It is not that I don't want anyone to take off, but I want them to be aware of who they could be affecting and communicate with those folks so nobody has to deal with the stress. Everyone needs and deserves time off, but when you are going to be away you should communicate with those that your time away might affect, make sure there is someone else to fill your duties if they are doing something that cannot wait until you return, etc.

You need to be clear and direct about specifically what you're asking them to do. If you just tell them to be more aware of how their absences affect others, you're not being clear about the behavior you want to see. You risk people thinking you don't want them taking time off at all, or missing the whole point you're trying to make.

Instead, clearly explain that before taking planned PTO, they need to do A, B, and C. And when you approve PTO, you should inquire about what arrangements they've made to cover their work in their absence (and offer to help with that where appropriate). Assuming you're the manager, you simply need to explain how you want people to operate and then ensure that they do.

My boss is angry that we didn't question her own manager.

My boss was sick for five weeks and is now picking apart how our office handled things in her absence. In her absence, her bosses gave us template emails and instructions on who to send them out to. My boss is telling us we should have questioned them as to why they were being sent to those people and possibly even the content their templates contained. Her bosses both have PhDs and are privy to a lot of confidential information. I looked them over and corrected grammar and spelling if it needed to be corrected, but basically, my co-workers and I see it as our job as admin assistants to facilitate what they say to do and not question their instructions. Is it our job to really be questioning them on who to send emails to if they say to send them to "X" group? She's been picking apart many, many things we had to handle while she was gone, so I could be overreacting. Does she sound right in this?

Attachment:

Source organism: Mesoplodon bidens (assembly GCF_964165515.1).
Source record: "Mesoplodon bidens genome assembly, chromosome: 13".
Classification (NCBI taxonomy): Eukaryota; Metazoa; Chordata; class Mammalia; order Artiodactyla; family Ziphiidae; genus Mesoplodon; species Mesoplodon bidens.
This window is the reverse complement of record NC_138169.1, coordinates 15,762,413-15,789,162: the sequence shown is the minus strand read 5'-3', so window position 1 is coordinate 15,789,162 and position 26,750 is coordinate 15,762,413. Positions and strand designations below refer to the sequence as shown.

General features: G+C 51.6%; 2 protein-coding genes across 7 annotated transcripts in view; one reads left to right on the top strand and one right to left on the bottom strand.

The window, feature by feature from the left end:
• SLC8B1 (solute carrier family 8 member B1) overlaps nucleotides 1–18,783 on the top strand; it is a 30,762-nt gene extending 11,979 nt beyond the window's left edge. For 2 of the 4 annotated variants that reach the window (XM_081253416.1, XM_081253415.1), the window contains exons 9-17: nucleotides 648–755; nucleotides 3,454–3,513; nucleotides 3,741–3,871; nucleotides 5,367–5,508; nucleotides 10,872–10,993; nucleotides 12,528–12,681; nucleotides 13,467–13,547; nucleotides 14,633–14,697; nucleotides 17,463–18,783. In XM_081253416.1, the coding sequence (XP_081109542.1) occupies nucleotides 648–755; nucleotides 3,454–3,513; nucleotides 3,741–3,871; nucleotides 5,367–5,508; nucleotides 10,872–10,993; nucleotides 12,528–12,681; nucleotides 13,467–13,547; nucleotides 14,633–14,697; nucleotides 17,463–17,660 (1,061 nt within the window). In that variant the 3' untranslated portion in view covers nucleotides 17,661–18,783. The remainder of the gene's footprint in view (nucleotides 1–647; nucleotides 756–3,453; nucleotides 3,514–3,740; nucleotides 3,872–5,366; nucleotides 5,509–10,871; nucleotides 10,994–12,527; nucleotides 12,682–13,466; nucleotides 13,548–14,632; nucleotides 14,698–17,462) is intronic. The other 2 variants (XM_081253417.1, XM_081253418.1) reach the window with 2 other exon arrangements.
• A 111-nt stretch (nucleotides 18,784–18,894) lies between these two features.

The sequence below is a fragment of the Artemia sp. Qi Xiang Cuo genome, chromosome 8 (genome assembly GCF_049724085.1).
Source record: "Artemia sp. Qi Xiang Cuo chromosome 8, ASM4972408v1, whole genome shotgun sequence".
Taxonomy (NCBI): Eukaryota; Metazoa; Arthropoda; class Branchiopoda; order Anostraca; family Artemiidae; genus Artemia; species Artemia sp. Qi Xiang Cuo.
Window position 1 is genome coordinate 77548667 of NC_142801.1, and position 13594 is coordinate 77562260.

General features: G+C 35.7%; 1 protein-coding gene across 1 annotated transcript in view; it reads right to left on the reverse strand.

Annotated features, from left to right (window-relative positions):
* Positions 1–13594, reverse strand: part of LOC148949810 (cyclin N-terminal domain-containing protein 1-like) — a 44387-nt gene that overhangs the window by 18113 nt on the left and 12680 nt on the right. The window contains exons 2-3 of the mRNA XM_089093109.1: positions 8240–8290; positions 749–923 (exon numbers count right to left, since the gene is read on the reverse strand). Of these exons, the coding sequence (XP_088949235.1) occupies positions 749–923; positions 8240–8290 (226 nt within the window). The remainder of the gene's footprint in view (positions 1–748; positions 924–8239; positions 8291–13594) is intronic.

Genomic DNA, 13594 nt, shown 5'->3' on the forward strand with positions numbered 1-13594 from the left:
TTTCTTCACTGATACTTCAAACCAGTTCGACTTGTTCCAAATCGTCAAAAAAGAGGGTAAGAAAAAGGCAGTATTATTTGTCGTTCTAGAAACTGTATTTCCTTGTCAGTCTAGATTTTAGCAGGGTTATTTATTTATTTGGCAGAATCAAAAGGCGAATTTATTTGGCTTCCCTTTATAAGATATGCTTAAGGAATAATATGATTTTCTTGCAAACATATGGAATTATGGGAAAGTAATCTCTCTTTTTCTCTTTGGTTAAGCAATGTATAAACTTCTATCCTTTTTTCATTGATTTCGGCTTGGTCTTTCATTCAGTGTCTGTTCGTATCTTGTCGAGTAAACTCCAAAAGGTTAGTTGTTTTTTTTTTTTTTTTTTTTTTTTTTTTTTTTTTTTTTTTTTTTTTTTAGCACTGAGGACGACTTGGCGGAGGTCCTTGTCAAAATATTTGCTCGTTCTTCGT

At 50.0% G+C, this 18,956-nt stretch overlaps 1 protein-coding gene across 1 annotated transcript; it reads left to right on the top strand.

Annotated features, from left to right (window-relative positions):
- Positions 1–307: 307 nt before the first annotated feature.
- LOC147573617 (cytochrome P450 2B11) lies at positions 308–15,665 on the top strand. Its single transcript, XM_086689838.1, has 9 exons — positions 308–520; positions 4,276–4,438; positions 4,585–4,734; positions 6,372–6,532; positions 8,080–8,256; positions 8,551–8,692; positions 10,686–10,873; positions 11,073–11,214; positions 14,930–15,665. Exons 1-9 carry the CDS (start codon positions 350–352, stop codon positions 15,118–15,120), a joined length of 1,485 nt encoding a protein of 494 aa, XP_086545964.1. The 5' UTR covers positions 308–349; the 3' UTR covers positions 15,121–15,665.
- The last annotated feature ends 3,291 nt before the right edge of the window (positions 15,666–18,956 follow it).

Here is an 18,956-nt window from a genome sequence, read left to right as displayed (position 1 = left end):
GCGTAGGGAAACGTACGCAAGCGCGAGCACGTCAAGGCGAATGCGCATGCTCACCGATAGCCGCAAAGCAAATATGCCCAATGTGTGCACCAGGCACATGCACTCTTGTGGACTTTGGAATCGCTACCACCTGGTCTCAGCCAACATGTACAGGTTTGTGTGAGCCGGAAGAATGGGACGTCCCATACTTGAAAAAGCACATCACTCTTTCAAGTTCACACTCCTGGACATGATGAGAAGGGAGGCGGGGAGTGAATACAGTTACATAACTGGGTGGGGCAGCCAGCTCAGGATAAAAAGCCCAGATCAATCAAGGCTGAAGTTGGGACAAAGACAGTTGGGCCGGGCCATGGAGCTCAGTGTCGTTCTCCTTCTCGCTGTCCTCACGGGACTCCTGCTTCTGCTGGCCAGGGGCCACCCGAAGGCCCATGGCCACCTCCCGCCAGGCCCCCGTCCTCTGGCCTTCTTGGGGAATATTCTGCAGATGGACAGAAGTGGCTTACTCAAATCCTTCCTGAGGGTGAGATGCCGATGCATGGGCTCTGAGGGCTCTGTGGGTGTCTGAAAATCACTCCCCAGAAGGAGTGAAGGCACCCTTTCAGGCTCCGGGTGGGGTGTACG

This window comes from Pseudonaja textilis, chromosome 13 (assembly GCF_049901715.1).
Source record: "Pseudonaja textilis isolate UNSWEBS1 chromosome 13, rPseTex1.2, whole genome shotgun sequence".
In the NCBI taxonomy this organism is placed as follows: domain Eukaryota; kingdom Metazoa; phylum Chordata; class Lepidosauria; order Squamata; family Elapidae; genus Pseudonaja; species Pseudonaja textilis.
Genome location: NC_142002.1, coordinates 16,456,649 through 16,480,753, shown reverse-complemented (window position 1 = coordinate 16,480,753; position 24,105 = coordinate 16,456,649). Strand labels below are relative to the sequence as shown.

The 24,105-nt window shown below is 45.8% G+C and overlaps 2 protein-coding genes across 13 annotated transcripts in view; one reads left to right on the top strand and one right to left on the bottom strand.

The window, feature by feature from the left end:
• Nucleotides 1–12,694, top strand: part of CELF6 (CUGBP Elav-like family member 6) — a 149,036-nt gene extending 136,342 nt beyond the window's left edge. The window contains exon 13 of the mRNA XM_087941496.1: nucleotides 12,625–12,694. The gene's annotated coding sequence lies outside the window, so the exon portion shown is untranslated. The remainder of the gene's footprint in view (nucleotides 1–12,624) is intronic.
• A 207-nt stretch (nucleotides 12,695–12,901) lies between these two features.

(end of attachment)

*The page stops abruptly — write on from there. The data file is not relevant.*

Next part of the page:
If it was abundantly clear that the instructions your boss's bosses gave you were problematic and you didn't say anything solely because you didn't feel it was your place, even though you had context they didn't have, then I could see your manager being concerned that you didn't speak up. However, even then, she should understand why you didn't and should simply explain to you when and how it's appropriate to push back in that kind of situation in the future. And if that's not the case--if you couldn't have known that there was a problem with what her bosses were asking you to do--then she's out of line.

5. My co-worker isn't working the same hours as everyone else.

Our hours are 7:30-5pm Monday through Friday, with every other Friday off because we all work a 9/80 schedule. The chief's assistant comes in at 8ish everyday and then sits at her desk to apply her makeup for the next 30-45 minutes. The chief is not in the office that early so is unaware. I feel she should not be on the 9/80 schedule if she is not going to work those hours. How do I let the chief know without looking like I am tattling? I am so upset with this that I have gut rot because of my anger in everyone not being treated the same.

If this doesn't impact your work, it's not your problem to solve. Unless you have a very close relationship with your boss, I can't see any way you could bring this up without looking petty.

The reality is that everyone is not always treated the same at work. Work isn't really about fairness; it's about your organization meeting its goals, and the details of how they do that may not always look fair or even reasonable to you. If that's going to give you gut rot (which sounds terrible), your gut is likely to be in danger anywhere you work. It's going to be far better for your quality of life to let this go.

Want to submit a question of your own? Send it to alison@askamanager.org.

Published on: Apr 20, 2016
The opinions expressed here by Inc.com columnists are their own, not those of Inc.com.